By Scott Bauer (Image Number K4389-11) [Public domain], via Wikimedia Commons If you’re eating food, then you’re consuming soy. Because soy is in many to believe that the “Soy decreases T” maxim to be a thing of myth & highly unreasonable (otherwise we’d all have low T levels, right?). Admittedly, soy’s status in relation to testosterone levels is hard to gauge—with some researchers demonstrating that it actually aids post-menopausal women’s health, albeit with fairly mixed results. 20 Our take: Soy conspiracies aside, the plant’s phytoestrogenic isoflavones are still surrounded by too much mystery. Until we have more research on the correct usage of these compounds, we recommend keeping an arm’s distance with this though you’re likely consuming enough soy through your diet anyways. More on Soy. Conclusion Will testosterone solve all of your female health concerns?
Granted, as these problems can be far from desirable, testosterone in women can be increased beyond normal levels in-order to provide a means to reach a certain end and done so effectively and safely. As testosterone will promote muscle growth and preservation of existing tissue in men it will do the same in women. The difference here is the possible negative effects of such amounts; men do not have to worry about feminine effects if they take too much of the hormone. However if a woman desires to dramatically increase muscle mass, if they use very low doses of the hormone for far shorter durations than men, many times they can avoid these side-effects; however, just as many times they cannot. It is truly a role of the dice and impossible to predict. Most women who are looking for a solid performance enhancing boost are advised to stick to other anabolic steroids other than testosterone; most women will find steroids such as Anavar to be far safer and very effective.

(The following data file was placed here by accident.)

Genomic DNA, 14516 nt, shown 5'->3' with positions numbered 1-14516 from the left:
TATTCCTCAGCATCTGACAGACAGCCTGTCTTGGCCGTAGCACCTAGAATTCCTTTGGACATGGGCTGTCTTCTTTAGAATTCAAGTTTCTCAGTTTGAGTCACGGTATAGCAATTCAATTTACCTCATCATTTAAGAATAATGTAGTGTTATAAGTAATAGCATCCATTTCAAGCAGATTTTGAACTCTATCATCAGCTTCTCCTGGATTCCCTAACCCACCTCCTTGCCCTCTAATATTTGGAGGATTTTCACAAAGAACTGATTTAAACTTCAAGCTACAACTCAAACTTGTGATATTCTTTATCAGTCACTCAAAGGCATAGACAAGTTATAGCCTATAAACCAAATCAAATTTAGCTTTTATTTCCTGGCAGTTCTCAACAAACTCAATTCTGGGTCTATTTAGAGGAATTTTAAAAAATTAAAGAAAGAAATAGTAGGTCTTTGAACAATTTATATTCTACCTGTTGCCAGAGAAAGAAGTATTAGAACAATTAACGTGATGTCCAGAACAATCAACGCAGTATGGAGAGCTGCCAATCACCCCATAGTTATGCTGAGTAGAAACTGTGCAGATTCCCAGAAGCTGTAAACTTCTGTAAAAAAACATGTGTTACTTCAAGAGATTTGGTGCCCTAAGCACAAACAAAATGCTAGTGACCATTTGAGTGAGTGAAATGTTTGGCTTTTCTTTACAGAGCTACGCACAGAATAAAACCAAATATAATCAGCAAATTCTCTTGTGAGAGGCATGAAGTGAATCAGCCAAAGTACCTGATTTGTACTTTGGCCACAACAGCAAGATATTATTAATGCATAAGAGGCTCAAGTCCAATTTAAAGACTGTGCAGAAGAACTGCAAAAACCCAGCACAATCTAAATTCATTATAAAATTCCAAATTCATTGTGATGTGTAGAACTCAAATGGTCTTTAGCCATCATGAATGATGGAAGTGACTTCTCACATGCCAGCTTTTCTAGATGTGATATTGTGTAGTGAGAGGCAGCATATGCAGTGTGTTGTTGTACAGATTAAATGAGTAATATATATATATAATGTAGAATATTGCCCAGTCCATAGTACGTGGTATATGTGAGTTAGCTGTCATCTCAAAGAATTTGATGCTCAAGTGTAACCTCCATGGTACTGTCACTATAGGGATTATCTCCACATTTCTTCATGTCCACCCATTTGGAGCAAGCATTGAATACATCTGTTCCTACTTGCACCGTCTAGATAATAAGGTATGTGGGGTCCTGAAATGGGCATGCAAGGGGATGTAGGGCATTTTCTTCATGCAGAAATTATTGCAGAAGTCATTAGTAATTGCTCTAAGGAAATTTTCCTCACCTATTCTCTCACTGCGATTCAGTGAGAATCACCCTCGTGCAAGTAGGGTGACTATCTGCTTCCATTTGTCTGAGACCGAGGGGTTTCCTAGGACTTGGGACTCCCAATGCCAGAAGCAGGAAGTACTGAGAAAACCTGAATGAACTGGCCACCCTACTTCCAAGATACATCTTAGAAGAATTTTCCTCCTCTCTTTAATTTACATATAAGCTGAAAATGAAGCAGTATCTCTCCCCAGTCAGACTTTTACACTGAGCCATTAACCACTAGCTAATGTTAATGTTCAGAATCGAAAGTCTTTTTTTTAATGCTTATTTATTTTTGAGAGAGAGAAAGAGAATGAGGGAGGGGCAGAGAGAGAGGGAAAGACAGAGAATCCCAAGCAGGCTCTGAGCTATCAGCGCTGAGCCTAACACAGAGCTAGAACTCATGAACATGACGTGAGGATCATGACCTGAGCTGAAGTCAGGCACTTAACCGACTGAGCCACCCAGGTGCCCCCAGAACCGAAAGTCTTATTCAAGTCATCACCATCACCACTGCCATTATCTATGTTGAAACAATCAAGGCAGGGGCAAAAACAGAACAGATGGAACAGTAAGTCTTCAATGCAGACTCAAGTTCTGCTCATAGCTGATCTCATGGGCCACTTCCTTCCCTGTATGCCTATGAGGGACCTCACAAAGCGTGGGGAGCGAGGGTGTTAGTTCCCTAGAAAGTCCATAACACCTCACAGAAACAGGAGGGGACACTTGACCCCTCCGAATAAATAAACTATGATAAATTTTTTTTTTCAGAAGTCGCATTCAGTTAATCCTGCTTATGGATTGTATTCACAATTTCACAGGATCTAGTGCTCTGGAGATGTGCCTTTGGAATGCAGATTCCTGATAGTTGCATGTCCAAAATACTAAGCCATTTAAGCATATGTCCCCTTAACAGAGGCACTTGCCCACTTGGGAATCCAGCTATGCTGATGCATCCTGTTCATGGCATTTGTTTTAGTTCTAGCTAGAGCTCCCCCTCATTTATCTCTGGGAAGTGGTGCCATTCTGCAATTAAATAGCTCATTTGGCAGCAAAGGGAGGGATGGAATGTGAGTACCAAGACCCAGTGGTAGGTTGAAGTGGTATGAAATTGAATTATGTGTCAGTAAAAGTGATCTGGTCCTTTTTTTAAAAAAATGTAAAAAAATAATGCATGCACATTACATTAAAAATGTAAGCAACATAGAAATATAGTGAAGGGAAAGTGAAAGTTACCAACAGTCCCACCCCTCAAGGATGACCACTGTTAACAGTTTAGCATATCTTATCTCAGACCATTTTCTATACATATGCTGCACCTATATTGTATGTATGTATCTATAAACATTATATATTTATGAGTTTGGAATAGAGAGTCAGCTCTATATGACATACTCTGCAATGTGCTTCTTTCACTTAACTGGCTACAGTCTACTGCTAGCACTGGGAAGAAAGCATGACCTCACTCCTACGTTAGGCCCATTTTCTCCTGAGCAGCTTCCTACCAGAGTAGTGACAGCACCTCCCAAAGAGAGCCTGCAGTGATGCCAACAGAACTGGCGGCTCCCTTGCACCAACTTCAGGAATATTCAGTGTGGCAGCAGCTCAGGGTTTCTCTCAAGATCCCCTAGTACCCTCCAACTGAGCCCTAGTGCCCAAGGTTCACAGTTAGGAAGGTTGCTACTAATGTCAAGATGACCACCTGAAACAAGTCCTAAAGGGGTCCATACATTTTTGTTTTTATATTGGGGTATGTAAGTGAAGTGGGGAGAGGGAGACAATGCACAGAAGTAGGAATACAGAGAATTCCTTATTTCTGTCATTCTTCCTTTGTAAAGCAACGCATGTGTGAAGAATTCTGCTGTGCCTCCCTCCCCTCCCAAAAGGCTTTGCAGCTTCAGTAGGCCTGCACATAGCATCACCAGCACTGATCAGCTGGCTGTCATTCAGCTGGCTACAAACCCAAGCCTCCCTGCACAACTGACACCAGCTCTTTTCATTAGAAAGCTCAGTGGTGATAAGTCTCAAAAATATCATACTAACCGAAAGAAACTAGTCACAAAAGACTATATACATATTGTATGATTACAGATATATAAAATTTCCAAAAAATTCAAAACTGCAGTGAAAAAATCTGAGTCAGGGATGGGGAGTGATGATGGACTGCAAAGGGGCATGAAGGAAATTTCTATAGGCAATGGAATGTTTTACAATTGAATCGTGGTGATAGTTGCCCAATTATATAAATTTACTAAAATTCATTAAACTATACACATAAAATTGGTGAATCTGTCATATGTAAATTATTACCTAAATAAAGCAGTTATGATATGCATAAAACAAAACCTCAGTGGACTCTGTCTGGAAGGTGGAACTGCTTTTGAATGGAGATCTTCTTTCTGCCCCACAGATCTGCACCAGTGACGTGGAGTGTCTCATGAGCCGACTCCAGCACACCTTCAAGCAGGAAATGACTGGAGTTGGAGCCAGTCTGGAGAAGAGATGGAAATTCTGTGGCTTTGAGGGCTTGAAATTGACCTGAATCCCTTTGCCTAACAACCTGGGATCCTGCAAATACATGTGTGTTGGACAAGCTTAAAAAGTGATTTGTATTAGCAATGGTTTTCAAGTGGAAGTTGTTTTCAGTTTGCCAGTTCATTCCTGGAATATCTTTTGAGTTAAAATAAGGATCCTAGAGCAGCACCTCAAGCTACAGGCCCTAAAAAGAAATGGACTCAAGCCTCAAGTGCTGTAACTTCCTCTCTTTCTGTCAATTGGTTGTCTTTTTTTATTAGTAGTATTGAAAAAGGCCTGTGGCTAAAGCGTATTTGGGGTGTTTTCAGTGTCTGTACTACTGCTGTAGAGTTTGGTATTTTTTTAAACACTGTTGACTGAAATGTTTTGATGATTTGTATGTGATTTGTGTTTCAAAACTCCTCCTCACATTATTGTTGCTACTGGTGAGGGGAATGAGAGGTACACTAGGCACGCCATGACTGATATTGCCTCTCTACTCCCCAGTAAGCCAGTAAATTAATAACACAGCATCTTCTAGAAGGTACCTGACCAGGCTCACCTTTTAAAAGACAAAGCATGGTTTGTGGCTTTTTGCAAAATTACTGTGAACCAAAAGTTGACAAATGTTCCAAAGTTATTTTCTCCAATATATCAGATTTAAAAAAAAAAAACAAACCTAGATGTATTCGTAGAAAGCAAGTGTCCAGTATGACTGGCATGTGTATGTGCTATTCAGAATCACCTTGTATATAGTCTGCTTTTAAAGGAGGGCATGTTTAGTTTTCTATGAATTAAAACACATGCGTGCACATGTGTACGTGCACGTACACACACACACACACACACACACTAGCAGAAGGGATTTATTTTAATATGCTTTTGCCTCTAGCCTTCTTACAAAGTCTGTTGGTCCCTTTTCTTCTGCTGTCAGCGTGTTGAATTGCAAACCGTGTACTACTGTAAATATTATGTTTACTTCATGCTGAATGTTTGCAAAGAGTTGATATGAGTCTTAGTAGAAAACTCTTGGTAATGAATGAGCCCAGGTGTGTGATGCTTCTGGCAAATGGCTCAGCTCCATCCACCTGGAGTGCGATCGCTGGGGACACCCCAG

But other experts question whether it’s fair to equate the experience of trans women—who were born biologically male—with the experience of intersex women. “These are two different populations that don’t have comparable physiologies, so we can’t extrapolate from one group to the other,” Karkazis says. Yes, some intersex runners have lost speed after medically suppressing their testosterone levels, but Karkazis thinks other factors are at play. Drugs to suppress testosterone have side effects that affect metabolism and hydration, and that could slow an athlete down. A runner’s performance may also take a hit from the psychological toll of being outed to the world as intersex. “I have been subjected to unwarranted and invasive scrutiny of the most intimate and private details of my being,” Semenya wrote in 2010.